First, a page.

A member of parliament has fired back at claims that Rohingya Muslims do not exist in Burma, after a senior government minister allegedly accused the group of fabricating its history in a parliamentary discussion on Wednesday.
It follows media reports that the Deputy Immigration Minister, Kyaw Kyaw Win, on Wednesday formally denied the existence of a Rohingya race in Burma, referring to a stateless Muslim minority isolated near the Bangladeshi border.
But Shwe Maung, who is a native Rohingya, slammed the allegations, quoted in the English-language version of Burma's state media outlet the New Light of Myanmar, as historically and factually inaccurate.
"We should not simply deny there are no Rohingya, if we do that it would be irresponsible, we need a study," said the MP, who represents Buthidaung constituency in northern Arakan state.
Shwe Maung is one of only two Rohingya MPs in parliament, both of whom represent the military-backed Union Solidarity and Development Party (USDP) in Maungdaw district. In recent months, he has played an increasingly vocal role in defending the stateless minority, which is broadly viewed as "illegal Bengali immigrants" and denied citizenship by the government.
It follows two bouts of vicious sectarian clashes between Arakanese Buddhists and Muslim Rohingya in western Burma last year, which prompted senior politicians – many from the military and USDP – to call for the group to be exiled to a third country.
But Shwe Maung told DVB that he is leading a parliamentary initiative, along with two other MPs from Maungdaw district, to promote the rights of Rohingyas. He explained that they have called on the speaker of the lower house of parliament, Shwe Mann, to set up an investigative commission to establish whether or not Rohingyas exist in Burma.
"We [also] shared a separate report with our colleagues and MPs and I've received a lot of positive and constructive remarks," he said. "We focused on the facts and documents, especially printed by government media and the ministry of information. Based on that most of the MPs are impressed and agree that there are Rohingya [in Burma]."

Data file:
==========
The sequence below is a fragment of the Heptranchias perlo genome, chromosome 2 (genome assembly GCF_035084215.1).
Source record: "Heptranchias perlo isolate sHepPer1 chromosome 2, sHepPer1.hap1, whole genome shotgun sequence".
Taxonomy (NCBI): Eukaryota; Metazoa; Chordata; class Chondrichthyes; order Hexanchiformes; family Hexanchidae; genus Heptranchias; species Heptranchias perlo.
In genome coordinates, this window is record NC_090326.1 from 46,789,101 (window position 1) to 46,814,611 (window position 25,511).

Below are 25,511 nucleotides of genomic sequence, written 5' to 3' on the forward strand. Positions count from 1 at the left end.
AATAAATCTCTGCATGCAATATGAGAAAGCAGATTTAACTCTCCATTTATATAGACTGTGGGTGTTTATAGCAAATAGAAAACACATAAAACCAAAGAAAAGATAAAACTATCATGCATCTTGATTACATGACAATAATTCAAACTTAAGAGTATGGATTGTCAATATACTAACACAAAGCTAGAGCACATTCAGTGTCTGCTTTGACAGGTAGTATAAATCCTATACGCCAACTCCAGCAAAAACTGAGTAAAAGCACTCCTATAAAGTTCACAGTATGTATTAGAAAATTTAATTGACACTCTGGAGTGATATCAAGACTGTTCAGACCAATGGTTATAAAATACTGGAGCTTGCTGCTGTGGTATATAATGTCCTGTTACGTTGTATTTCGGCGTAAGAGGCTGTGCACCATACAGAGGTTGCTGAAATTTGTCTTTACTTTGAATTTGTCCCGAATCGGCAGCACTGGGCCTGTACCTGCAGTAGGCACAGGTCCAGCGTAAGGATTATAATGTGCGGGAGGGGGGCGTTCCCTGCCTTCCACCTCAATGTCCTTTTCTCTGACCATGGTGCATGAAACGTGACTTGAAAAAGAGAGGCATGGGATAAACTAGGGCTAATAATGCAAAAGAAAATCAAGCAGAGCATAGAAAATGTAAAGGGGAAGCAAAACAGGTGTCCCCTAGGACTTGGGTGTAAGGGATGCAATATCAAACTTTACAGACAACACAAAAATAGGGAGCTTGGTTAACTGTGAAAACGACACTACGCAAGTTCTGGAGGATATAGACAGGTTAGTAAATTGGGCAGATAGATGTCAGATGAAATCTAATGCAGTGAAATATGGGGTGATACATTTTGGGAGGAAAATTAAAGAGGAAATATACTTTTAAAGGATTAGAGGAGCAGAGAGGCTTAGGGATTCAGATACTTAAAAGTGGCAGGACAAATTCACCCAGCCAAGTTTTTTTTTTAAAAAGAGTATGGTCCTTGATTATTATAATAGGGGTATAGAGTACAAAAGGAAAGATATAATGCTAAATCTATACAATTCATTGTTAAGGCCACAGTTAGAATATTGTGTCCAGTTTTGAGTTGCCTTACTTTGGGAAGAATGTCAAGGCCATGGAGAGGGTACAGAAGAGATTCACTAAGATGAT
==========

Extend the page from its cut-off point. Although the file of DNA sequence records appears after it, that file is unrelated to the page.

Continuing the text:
Shwe Maung cited historical research carried out prior to the British colonisation of Burma in 1824, which formally recognised some 30,000 "Rohingya" Muslims living in Arakan state. Both Burma's first president and prime minister, Sao Shwe Thaik and U Nu respectively, reportedly recognised the Rohingya as one of the country's "indigenous races".
They were later stripped of their citizenship by former military dictator Ne Win.
"During my recent visit to Sittwe I have seen a lot of families with birth certificates with the ethnic name Rohingya, but still [some are] denying [them]," he said, dismissing allegations that "Bengalis" are migrating into Arakan state.
"People are not coming in, people are going out," he said. "In [our language] Burmese Rakhine Muslims are called Rohingya – they are the Muslim people who live in Arakan."
He also accused the English-version of the New Light of misrepresenting Wednesday's parliamentary discussion.
"[Kyaw Kyaw Win] did not mention there is no Rohingya in Myanmar, but it appeared in the [English-language] media," Shwe Muang.
In fact, the Burmese version of the New Light, quoted Kyaw Kyaw Win as saying "there have been cross-border relations since the ancient times", although he added that Arakanese Muslims were not recognised as natives in the 1973 census. But many government representatives, including the President's Office Director Zaw Htay, seized the opportunity to slate the Rohingya on social media.
Although Shwe Maung's increasingly vocal activism represents a significant shift in the USDP's notorious reputation for silencing dissent, some analysts question its implications for Burma's political transition.
"I think it says more about the USDP, which is a party that people joined because it gave them a position of influence rather than a party with a particular ideology," Mark Farmaner from Burma Campaign UK told DVB.
"I don't think it says much about parliament, which is constitutionally almost powerless. I think it can give people a voice they didn't have before; and some MPs are using that to represent their constituents whereas others are using it to promote their own self-interests."
Farmaner added that it was "unfortunate" that Aung San Suu Kyi's party – the National League for Democracy (NLD) – has still failed to come out more strongly on the Rohingya issue.
But Shwe Maung insists that he will continue to "carry the voices of his constituents" to parliament. He added that he is not necessarily pushing for Rohingyas to be recognised as "indigenous peoples" in Burma, but that their basic human rights must be respected.
"For the time being the most important thing is the people. People are living with a lack of food, they cannot move, they cannot access the market, they cannot access aid from the international community."
More than 125,000 people, mostly from the Rohingya minority, were uprooted in last year's violence and many are still denied humanitarian aid.